Osteoarthritis is the name given to age-related arthritis which causes the affected joint to become painful and stiff. The process of osteoarthritis involves wearing or thinning of the smooth cartilage joint surfaces as well as stiffening to the soft tissue surrounding the joint. These aspects combine to produce swelling, inflammation and pain. Several factors normally combine to cause symptoms of osteoarthritis.
- Previous joint damage (from trauma or other conditions such as such as gout and rheumatoid arthritis)
- Age (risk increases with age)
- Family history (genetics)
Most commonly, a pain is felt on the top and sides of the affected joint. Fortunately, the presence of finger joint osteoarthritis does not always cause pain so it is quite possible to live pain-free despite reasonably advanced arthritis. In addition, the joints undergo a ‘wear and repair cycle’ so pain can improve with appropriate treatment.
Pain with sustained use of the fingers such as typing or with gripping activities requiring a larger range of motion at the finger joints are often the main aggravating activities. There may be some joint swelling and thickening to the joint. If the osteoarthritis becomes more severe the movements of the affected finger joint may become increasingly stiff.
Finger joint osteoarthritis can be reliably diagnosed by your doctor or physiotherapist by taking a history of your condition and by conducting a physical examination. The main feature on examination is often a reduced range of movement. Depending on the exact symptoms, your doctor or physiotherapist may request x-rays and blood tests to exclude any other causes of the pain.
In the majority of cases, the symptoms of finger joint osteoarthritis can be managed effectively by non-surgical measures as described below.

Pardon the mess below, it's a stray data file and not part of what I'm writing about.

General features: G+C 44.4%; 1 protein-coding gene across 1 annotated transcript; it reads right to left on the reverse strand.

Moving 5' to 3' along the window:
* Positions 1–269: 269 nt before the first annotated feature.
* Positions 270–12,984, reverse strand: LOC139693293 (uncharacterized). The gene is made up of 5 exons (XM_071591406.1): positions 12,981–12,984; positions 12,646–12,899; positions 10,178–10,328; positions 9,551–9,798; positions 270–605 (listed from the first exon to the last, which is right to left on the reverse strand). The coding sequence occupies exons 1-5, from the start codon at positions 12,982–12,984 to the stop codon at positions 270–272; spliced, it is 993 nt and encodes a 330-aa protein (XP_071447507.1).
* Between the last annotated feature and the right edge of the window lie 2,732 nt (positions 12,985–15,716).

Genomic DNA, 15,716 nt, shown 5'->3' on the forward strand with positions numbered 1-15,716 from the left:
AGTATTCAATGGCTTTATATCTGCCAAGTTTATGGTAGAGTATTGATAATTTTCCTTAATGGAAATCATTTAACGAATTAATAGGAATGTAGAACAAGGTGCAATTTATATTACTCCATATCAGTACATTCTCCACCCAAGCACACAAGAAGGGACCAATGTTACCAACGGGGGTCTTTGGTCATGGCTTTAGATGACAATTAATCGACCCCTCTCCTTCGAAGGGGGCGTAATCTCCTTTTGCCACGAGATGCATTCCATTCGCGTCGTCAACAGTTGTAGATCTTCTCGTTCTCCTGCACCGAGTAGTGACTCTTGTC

Regular exercises to maintain flexibility and strength to the hand and fingers:
5×30 second holds, 2x per day
Using painkillers when needed
Over-the-counter analgesia is available through pharmacies when needed. Paracetamol is most commonly prescribed. Anti-inflammatories, such as Iburufen are also used, but as there is little or no inflammation involved in osteoarthritis these are best avoided without discussing with your GP. Side effects are even more common than with paracetamol so please ensure to take appropriate medical advice. There is a good booklet on the Arthritis Research UK website with information about the various drug options. Click here to view.
Corticosteroid injection therapy
For individuals with finger joint OA who continue to suffer significant symptoms in spite a course of non-surgical management (outlined above), a corticosteroid injection can be offered as the next line of treatment. You can read more about local corticosteroid injections here.
Finger joint (fusion) and in rare circumstances joint replacement surgery can be considered for individuals who:
- Have X-rays confirming advanced osteoarthritis of the finger joint
- Have trialled a course of non-surgical management without success
- Have consistent, disabling pain significantly function and impairing quality of life